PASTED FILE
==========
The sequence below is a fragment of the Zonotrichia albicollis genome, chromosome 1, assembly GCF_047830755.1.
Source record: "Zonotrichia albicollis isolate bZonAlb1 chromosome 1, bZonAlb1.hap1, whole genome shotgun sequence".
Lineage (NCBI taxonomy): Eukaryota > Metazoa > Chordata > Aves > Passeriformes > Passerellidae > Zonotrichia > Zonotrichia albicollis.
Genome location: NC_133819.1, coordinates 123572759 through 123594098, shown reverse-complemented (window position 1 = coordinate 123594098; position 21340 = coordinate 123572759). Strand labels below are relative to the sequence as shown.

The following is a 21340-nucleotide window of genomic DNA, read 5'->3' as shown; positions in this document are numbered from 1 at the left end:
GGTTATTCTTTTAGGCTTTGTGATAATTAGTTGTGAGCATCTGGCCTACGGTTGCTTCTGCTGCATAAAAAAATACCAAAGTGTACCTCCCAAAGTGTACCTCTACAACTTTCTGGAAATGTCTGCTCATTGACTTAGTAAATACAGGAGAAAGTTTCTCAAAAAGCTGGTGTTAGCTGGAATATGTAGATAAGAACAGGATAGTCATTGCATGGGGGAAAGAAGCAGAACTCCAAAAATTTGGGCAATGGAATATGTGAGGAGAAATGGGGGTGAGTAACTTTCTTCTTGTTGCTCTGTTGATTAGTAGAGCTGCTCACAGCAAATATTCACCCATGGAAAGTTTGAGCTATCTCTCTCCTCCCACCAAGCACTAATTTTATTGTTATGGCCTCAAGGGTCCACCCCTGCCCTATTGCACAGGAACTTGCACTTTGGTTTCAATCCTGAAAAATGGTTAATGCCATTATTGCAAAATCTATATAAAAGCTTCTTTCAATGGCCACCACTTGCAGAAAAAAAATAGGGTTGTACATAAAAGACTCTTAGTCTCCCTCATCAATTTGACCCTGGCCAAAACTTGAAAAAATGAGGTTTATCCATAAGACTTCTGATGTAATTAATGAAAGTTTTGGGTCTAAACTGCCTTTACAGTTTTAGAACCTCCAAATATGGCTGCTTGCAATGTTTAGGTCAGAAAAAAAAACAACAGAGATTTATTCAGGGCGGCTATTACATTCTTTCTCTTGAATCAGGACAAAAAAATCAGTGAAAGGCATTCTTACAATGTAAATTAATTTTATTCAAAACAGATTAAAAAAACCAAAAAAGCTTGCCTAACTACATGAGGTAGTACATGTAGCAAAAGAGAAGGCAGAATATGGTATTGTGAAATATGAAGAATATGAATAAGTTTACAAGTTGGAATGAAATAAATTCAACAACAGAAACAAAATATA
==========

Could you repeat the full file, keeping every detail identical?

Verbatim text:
The sequence below is a fragment of the Zonotrichia albicollis genome, chromosome 1, assembly GCF_047830755.1.
Source record: "Zonotrichia albicollis isolate bZonAlb1 chromosome 1, bZonAlb1.hap1, whole genome shotgun sequence".
Lineage (NCBI taxonomy): Eukaryota > Metazoa > Chordata > Aves > Passeriformes > Passerellidae > Zonotrichia > Zonotrichia albicollis.
Genome location: NC_133819.1, coordinates 123572759 through 123594098, shown reverse-complemented (window position 1 = coordinate 123594098; position 21340 = coordinate 123572759). Strand labels below are relative to the sequence as shown.

The following is a 21340-nucleotide window of genomic DNA, read 5'->3' as shown; positions in this document are numbered from 1 at the left end:
GGTTATTCTTTTAGGCTTTGTGATAATTAGTTGTGAGCATCTGGCCTACGGTTGCTTCTGCTGCATAAAAAAATACCAAAGTGTACCTCCCAAAGTGTACCTCTACAACTTTCTGGAAATGTCTGCTCATTGACTTAGTAAATACAGGAGAAAGTTTCTCAAAAAGCTGGTGTTAGCTGGAATATGTAGATAAGAACAGGATAGTCATTGCATGGGGGAAAGAAGCAGAACTCCAAAAATTTGGGCAATGGAATATGTGAGGAGAAATGGGGGTGAGTAACTTTCTTCTTGTTGCTCTGTTGATTAGTAGAGCTGCTCACAGCAAATATTCACCCATGGAAAGTTTGAGCTATCTCTCTCCTCCCACCAAGCACTAATTTTATTGTTATGGCCTCAAGGGTCCACCCCTGCCCTATTGCACAGGAACTTGCACTTTGGTTTCAATCCTGAAAAATGGTTAATGCCATTATTGCAAAATCTATATAAAAGCTTCTTTCAATGGCCACCACTTGCAGAAAAAAAATAGGGTTGTACATAAAAGACTCTTAGTCTCCCTCATCAATTTGACCCTGGCCAAAACTTGAAAAAATGAGGTTTATCCATAAGACTTCTGATGTAATTAATGAAAGTTTTGGGTCTAAACTGCCTTTACAGTTTTAGAACCTCCAAATATGGCTGCTTGCAATGTTTAGGTCAGAAAAAAAAACAACAGAGATTTATTCAGGGCGGCTATTACATTCTTTCTCTTGAATCAGGACAAAAAAATCAGTGAAAGGCATTCTTACAATGTAAATTAATTTTATTCAAAACAGATTAAAAAAACCAAAAAAGCTTGCCTAACTACATGAGGTAGTACATGTAGCAAAAGAGAAGGCAGAATATGGTATTGTGAAATATGAAGAATATGAATAAGTTTACAAGTTGGAATGAAATAAATTCAACAACAGAAACAAAATATA